Lab 6 Coastal Sage Scrub - SCa

Lab 6 Coastal Sage Scrub - SCa - Group Name: Members...

Info iconThis preview shows pages 1–2. Sign up to view the full content.

View Full Document Right Arrow Icon
Group Name: Members Present: Lab 6: Coastal Sage Scrub Plant Community, Species Diversity, and Invasive Species (adapted from Lab 3: Coastal Sage Scrub Plant Community by Michael Fugate, PhD at UCR) I. Communities and Community Structure : A community is an association of interacting populations of species inhabiting some defined area. Based on competition, exploitative interactions (predation, disease, parasitism, etc.), and mutualisms, communities represent the biotic portion of an ecosystem that participate in energy flow and matter cycles. Community ecologists seek to understand how abiotic and biotic aspects of the environment influence the structure of communities. Community structure includes attributes such as the number of species, relative abundance of species, and kinds of species within a community. II. Our Local Community : The California Coastal Sage Scrub and Chaparral ecoregion ranges from northern Baja California, Mexico to coastal southern California and extends eastward to the Colorado (a.k.a. Sonoran) Desert and southward to Punta Baja, Mexico. The landscape is flat to foothills and is only 1 of 5 Mediterranean-climate ecoregions in the world. The winters are cool and wet, but the summers are hot and dry. Annual average rainfall is low, between 150 and 500mm (Dallman, 1998 ). Coastal Sage Scrub (CSS) has dense stands of typically drought-deciduous subshrubs (0.5-2m in height). Dominant plants in the Riverside area historically included California sagebrush ( Artemisia californica ) and brittlebush ( Encelia farinosa ). Other native shrub species include California buckwheat ( Eriogonum fasiculatum ), Black sage ( Salvia mellifera ), White sage ( Salvia apiana ) and Purple nightshade ( Solanum xantii ). Encelia tends to favor and dominate south and east facing slopes while the others north and west facing slopes. Within the last 2-3 decades, non-native annual grasses invaded CSS communities in southern California and replaced many native species found on north-facing slopes. In their native habitat, these species ( Bromus diandrus , Bromus madritensis , and Avena barbata ) are found only in recently disturbed areas and are replaced by perennial forbs and shrubs. In California, they also invade disturbed areas, but replacement by native flora is often delayed indefinitely. 1. What sort of climate do you think the non-native grasses evolved in? 2. Given the very hot and dry summers along with human ignition sources (cars, cigarettes, etc.), what sort of disturbance do you think might be common to our area? Would this potentially contribute to the establishment of non-native grasses? Several factors may contribute to the success of the non-native grasses in our area including life history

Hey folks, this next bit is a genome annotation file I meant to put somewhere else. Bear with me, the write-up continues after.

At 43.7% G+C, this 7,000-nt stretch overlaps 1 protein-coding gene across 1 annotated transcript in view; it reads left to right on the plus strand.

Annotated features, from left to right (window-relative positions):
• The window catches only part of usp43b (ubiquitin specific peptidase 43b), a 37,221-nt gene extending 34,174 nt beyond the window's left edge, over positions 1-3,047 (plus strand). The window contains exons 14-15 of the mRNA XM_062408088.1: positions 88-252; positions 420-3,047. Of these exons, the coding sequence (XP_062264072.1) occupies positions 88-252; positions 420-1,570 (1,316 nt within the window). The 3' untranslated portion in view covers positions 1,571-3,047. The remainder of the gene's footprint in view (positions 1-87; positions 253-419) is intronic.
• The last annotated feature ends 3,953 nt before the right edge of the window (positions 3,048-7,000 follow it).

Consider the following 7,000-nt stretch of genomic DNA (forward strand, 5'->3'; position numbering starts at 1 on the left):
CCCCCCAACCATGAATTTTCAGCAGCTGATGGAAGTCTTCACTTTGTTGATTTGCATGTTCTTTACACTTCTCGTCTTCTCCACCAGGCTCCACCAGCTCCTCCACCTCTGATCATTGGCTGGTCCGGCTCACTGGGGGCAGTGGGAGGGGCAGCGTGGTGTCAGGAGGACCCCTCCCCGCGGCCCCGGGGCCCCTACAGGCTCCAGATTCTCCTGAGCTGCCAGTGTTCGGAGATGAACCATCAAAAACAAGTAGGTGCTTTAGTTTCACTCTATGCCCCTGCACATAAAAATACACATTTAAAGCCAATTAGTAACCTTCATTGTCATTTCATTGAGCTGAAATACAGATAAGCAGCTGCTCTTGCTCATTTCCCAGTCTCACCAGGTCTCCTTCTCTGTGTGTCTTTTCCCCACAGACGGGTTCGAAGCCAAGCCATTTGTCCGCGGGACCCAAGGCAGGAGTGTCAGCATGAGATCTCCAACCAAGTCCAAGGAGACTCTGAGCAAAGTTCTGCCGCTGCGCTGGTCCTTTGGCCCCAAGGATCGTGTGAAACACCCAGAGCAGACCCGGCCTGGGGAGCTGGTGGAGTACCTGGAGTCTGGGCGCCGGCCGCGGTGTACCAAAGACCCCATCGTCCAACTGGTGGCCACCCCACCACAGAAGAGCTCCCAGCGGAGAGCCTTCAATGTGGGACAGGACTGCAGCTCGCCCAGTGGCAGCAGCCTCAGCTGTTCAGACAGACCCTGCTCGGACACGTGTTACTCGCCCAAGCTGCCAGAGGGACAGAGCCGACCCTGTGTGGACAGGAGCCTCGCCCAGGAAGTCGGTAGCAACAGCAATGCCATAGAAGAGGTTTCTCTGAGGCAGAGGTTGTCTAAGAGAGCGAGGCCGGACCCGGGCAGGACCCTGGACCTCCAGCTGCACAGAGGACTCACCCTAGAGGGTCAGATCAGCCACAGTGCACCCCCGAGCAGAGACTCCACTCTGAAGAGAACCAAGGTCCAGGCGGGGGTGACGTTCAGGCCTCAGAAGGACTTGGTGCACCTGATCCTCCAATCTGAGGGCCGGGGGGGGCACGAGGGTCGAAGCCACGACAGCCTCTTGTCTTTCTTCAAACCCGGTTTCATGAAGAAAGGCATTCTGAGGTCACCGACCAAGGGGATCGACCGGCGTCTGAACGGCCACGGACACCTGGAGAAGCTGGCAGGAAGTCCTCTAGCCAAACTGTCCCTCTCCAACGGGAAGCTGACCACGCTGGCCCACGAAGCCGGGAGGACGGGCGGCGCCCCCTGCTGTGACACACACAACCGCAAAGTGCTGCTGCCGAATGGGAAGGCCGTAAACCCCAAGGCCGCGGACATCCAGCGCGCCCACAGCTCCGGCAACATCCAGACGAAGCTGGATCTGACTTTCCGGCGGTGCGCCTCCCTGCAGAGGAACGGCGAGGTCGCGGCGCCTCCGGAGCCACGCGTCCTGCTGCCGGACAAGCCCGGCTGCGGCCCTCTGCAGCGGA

Background image of page 1

Info iconThis preview has intentionally blurred sections. Sign up to view the full version.

View Full DocumentRight Arrow Icon
Image of page 2
This is the end of the preview. Sign up to access the rest of the document.

Page1 / 5

Lab 6 Coastal Sage Scrub - SCa - Group Name: Members...

This preview shows document pages 1 - 2. Sign up to view the full document.

View Full Document Right Arrow Icon
Ask a homework question - tutors are online